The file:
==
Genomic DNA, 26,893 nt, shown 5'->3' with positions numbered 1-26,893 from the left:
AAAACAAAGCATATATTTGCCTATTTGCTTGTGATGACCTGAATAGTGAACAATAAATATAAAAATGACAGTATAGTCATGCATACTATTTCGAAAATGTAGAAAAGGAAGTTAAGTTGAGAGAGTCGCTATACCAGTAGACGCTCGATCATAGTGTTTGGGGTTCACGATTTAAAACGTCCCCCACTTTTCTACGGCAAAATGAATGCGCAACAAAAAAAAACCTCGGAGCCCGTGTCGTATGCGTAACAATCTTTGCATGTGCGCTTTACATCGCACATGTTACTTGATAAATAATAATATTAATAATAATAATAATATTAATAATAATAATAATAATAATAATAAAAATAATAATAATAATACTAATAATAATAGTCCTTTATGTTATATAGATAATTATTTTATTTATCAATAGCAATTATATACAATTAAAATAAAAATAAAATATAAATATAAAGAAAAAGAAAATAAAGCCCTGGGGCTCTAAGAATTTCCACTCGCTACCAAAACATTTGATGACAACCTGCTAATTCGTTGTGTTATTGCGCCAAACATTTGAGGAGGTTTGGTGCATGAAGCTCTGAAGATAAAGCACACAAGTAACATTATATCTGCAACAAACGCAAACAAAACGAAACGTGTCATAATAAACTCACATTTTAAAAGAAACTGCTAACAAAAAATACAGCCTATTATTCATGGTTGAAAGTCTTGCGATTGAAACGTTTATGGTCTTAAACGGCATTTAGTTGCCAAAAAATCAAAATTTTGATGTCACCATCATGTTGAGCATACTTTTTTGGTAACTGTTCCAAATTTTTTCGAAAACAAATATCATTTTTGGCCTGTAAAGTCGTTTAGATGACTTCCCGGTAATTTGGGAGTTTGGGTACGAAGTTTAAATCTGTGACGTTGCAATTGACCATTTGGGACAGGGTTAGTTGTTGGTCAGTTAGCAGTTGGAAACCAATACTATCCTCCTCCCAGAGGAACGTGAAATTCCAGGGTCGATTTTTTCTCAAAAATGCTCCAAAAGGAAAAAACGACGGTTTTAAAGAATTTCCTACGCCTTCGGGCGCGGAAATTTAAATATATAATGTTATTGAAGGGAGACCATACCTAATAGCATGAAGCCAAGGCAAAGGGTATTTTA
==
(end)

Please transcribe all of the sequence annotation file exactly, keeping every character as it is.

Genomic DNA, 26,893 nt, shown 5'->3' with positions numbered 1-26,893 from the left:
AAAACAAAGCATATATTTGCCTATTTGCTTGTGATGACCTGAATAGTGAACAATAAATATAAAAATGACAGTATAGTCATGCATACTATTTCGAAAATGTAGAAAAGGAAGTTAAGTTGAGAGAGTCGCTATACCAGTAGACGCTCGATCATAGTGTTTGGGGTTCACGATTTAAAACGTCCCCCACTTTTCTACGGCAAAATGAATGCGCAACAAAAAAAAACCTCGGAGCCCGTGTCGTATGCGTAACAATCTTTGCATGTGCGCTTTACATCGCACATGTTACTTGATAAATAATAATATTAATAATAATAATAATATTAATAATAATAATAATAATAATAATAAAAATAATAATAATAATACTAATAATAATAGTCCTTTATGTTATATAGATAATTATTTTATTTATCAATAGCAATTATATACAATTAAAATAAAAATAAAATATAAATATAAAGAAAAAGAAAATAAAGCCCTGGGGCTCTAAGAATTTCCACTCGCTACCAAAACATTTGATGACAACCTGCTAATTCGTTGTGTTATTGCGCCAAACATTTGAGGAGGTTTGGTGCATGAAGCTCTGAAGATAAAGCACACAAGTAACATTATATCTGCAACAAACGCAAACAAAACGAAACGTGTCATAATAAACTCACATTTTAAAAGAAACTGCTAACAAAAAATACAGCCTATTATTCATGGTTGAAAGTCTTGCGATTGAAACGTTTATGGTCTTAAACGGCATTTAGTTGCCAAAAAATCAAAATTTTGATGTCACCATCATGTTGAGCATACTTTTTTGGTAACTGTTCCAAATTTTTTCGAAAACAAATATCATTTTTGGCCTGTAAAGTCGTTTAGATGACTTCCCGGTAATTTGGGAGTTTGGGTACGAAGTTTAAATCTGTGACGTTGCAATTGACCATTTGGGACAGGGTTAGTTGTTGGTCAGTTAGCAGTTGGAAACCAATACTATCCTCCTCCCAGAGGAACGTGAAATTCCAGGGTCGATTTTTTCTCAAAAATGCTCCAAAAGGAAAAAACGACGGTTTTAAAGAATTTCCTACGCCTTCGGGCGCGGAAATTTAAATATATAATGTTATTGAAGGGAGACCATACCTAATAGCATGAAGCCAAGGCAAAGGGTATTTTA